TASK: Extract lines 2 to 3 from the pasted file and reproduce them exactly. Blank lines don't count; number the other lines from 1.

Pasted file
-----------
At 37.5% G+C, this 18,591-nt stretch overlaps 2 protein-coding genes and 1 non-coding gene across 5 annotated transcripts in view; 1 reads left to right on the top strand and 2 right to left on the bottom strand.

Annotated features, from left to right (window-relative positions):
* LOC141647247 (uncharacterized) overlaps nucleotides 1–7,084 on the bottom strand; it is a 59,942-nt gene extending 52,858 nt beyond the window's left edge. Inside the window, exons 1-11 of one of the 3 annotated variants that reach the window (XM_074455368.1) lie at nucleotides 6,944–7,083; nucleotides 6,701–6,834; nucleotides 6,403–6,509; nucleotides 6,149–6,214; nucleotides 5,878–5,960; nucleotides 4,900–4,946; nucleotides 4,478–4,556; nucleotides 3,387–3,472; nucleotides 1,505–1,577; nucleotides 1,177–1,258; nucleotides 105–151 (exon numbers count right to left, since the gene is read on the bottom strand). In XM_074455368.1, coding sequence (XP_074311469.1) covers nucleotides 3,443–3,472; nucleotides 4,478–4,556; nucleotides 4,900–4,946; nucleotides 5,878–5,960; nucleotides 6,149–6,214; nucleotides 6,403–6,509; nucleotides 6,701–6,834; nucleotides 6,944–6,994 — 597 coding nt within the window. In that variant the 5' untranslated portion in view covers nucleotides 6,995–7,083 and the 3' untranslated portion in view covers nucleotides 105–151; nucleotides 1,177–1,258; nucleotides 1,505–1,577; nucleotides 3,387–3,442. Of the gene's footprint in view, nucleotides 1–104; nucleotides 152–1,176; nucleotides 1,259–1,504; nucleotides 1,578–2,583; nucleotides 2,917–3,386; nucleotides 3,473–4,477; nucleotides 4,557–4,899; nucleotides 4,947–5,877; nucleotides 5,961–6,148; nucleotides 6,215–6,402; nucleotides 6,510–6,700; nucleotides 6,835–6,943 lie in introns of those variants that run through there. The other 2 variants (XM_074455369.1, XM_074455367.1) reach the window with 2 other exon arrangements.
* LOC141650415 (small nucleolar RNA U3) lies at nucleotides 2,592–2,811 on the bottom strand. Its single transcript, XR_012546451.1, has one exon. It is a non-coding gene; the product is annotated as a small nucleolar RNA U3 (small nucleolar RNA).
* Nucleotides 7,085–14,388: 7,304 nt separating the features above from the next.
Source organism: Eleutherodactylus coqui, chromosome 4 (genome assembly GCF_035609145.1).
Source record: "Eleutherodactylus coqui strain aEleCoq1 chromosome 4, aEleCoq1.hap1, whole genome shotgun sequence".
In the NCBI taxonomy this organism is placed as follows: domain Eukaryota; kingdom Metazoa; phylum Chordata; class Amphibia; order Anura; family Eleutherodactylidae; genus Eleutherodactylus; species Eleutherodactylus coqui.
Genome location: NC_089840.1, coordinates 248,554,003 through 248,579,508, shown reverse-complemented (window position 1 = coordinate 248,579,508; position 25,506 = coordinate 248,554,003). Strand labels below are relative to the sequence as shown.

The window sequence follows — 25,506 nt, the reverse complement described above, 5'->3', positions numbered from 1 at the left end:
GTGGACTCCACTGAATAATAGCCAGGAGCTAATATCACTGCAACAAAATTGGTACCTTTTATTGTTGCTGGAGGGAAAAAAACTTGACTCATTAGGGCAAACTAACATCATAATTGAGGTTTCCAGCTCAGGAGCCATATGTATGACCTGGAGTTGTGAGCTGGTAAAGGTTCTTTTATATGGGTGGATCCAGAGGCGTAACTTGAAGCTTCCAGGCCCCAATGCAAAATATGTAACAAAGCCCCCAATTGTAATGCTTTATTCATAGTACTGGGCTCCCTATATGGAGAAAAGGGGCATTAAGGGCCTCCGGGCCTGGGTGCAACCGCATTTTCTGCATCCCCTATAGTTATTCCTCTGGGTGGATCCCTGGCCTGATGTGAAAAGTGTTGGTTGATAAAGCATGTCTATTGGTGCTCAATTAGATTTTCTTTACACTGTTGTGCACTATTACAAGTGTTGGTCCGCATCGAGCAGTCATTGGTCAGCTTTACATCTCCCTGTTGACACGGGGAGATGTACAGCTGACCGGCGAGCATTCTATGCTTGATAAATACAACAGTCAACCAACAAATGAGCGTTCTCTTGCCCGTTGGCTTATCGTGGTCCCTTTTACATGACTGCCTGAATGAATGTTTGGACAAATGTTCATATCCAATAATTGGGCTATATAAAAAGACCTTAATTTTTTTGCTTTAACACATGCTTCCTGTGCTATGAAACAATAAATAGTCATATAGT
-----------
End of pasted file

Annotated features, from left to right (window-relative positions):
* LOC141647247 (uncharacterized) overlaps nucleotides 1–7,084 on the bottom strand; it is a 59,942-nt gene extending 52,858 nt beyond the window's left edge. Inside the window, exons 1-11 of one of the 3 annotated variants that reach the window (XM_074455368.1) lie at nucleotides 6,944–7,083; nucleotides 6,701–6,834; nucleotides 6,403–6,509; nucleotides 6,149–6,214; nucleotides 5,878–5,960; nucleotides 4,900–4,946; nucleotides 4,478–4,556; nucleotides 3,387–3,472; nucleotides 1,505–1,577; nucleotides 1,177–1,258; nucleotides 105–151 (exon numbers count right to left, since the gene is read on the bottom strand). In XM_074455368.1, coding sequence (XP_074311469.1) covers nucleotides 3,443–3,472; nucleotides 4,478–4,556; nucleotides 4,900–4,946; nucleotides 5,878–5,960; nucleotides 6,149–6,214; nucleotides 6,403–6,509; nucleotides 6,701–6,834; nucleotides 6,944–6,994 — 597 coding nt within the window. In that variant the 5' untranslated portion in view covers nucleotides 6,995–7,083 and the 3' untranslated portion in view covers nucleotides 105–151; nucleotides 1,177–1,258; nucleotides 1,505–1,577; nucleotides 3,387–3,442. Of the gene's footprint in view, nucleotides 1–104; nucleotides 152–1,176; nucleotides 1,259–1,504; nucleotides 1,578–2,583; nucleotides 2,917–3,386; nucleotides 3,473–4,477; nucleotides 4,557–4,899; nucleotides 4,947–5,877; nucleotides 5,961–6,148; nucleotides 6,215–6,402; nucleotides 6,510–6,700; nucleotides 6,835–6,943 lie in introns of those variants that run through there. The other 2 variants (XM_074455369.1, XM_074455367.1) reach the window with 2 other exon arrangements.